During my adventures with Salt Stack, I wanted a more robust way to configure and maintain the AD Bind configuration on my Apple computers. To solve this, I have created a module to wrap dsconfigad calls and made it available on GitHub. If you want to know how to use it, check out the wiki. If you have issues with dsconfigad, please use the issue tracker. General questions and comments can be made here and I’ll get to them as I can. Tested on: 10.8.4
I have been in IT for over 15 years. most of that tenure has been managing Windows – mostly in the Desktop/Laptop realm. This means that I’ve got a lot of experience with AD, GPO, SCCM, scripting, etc. Recently, I took over the management of Apple Desktops/Laptops for the organization that I work for. Before now, Apples were the outlier — just give the user admin rights and good luck. Now that it’s my purview, I’m opting for more centralized management technique. Something to, as closely as possible, mimic GPO (for managing settings) and SCCM (for managing software) for Windows. This is where Salt Stack and Munki come into the picture. Those names kind of sound like a couple of lame superheroes, right? /snicker Note: I don’t have a lot of experience with Munki (yet!) because I’ve got one of my people working on it. That’s right, I’ve got people! Salt Stack What is Salt Stack? Honestly, SaltStack wasn’t my first pick. I tried out Puppet and it worked great! So why did I switch? Puppet is not a complete product for what I want to do, and I want to contribute and help fill the gaps. Frankly, the shortcoming was that I don’t know Ruby and have no desire to learn Ruby. Nothing against Ruby … I just didn’t want to learn yet another language to accomplish this task. Especially, if there is something written in a language I know. I quickly turned my head towards Salt Stack, written in Python. In an afternoon, I had a Salt Master up on Debian and Apple OS X.8.4 connecting to it and ready for commands. I’ve since written a couple of modules/grains/scripts for Salt Stack to help me accomplish what I’m doing. You can keep up with the running list of my Salt Stack programming projects my Salt Stack tag filter.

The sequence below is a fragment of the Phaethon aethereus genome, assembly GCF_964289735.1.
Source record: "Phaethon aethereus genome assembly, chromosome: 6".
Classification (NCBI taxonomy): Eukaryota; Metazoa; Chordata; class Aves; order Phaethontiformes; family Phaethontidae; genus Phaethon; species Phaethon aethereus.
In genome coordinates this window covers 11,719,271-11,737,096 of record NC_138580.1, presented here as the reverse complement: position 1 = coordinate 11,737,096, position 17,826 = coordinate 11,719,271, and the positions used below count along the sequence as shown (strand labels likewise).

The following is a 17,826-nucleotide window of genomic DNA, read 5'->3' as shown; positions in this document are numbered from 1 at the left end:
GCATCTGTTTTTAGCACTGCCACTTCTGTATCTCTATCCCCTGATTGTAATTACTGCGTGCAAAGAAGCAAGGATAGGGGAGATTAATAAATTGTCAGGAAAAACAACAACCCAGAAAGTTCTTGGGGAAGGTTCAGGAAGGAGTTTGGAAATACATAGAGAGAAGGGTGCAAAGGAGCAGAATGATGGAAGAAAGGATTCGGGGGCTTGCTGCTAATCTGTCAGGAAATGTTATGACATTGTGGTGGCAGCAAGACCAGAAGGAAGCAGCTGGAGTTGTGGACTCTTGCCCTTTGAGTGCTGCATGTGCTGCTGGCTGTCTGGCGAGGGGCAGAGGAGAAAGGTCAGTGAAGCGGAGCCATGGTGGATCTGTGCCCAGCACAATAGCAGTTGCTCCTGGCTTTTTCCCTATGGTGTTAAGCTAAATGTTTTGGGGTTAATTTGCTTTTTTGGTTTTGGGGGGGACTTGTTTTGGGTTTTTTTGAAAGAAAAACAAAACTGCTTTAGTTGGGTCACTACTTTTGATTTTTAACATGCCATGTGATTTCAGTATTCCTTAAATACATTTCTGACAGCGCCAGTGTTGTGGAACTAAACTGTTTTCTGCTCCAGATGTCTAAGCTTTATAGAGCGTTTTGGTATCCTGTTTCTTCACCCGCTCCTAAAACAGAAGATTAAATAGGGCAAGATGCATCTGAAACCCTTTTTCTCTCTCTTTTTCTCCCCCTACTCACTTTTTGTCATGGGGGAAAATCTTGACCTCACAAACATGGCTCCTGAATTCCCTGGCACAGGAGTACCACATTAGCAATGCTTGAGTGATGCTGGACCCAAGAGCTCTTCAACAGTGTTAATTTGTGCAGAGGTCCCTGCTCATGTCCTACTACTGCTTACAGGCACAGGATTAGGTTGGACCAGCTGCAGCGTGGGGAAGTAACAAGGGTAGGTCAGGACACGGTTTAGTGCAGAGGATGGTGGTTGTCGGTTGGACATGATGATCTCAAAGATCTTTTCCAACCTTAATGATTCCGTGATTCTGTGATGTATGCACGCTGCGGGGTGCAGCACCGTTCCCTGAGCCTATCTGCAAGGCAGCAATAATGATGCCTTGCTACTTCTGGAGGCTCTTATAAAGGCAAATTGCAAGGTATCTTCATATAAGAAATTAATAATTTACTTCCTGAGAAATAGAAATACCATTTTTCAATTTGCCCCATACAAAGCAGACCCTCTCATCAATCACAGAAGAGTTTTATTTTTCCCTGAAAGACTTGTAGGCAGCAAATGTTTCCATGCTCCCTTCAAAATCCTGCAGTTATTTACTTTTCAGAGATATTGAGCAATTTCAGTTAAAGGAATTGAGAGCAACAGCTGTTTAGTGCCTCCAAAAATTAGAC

I previously posted about tweaking the Firefox install to prevent the Mozilla Maintenance Service from installing. Ph0neutria asked an off topic that intrigued me, so this is the answer to that. My solution installs a particular version and language of Firefox. If the language is not specified, it will check for a current install and match that language, defaulting to en-US. https://gist.github.com/VertigoRay/6091281 Note: You’ll want to sign the code so you can run it without changing the execution policy to unrestricted. Sample Usage: InstallFirefox.ps1 22.0 InstallFirefox.ps1 22.0 ‘es-ES’ I know the code isn’t commented, but I just use the `Write-Debug` lines as comments. To see the debug output, you’ll need to set the DebugPreference variable: $DebugPreference=’Continue’ Thought about, allowing “latest” for the version, but that would be a bit more complex since you would have to parse the page to get the version number from the latest version. Not dificult, but beyond the scope of this solution.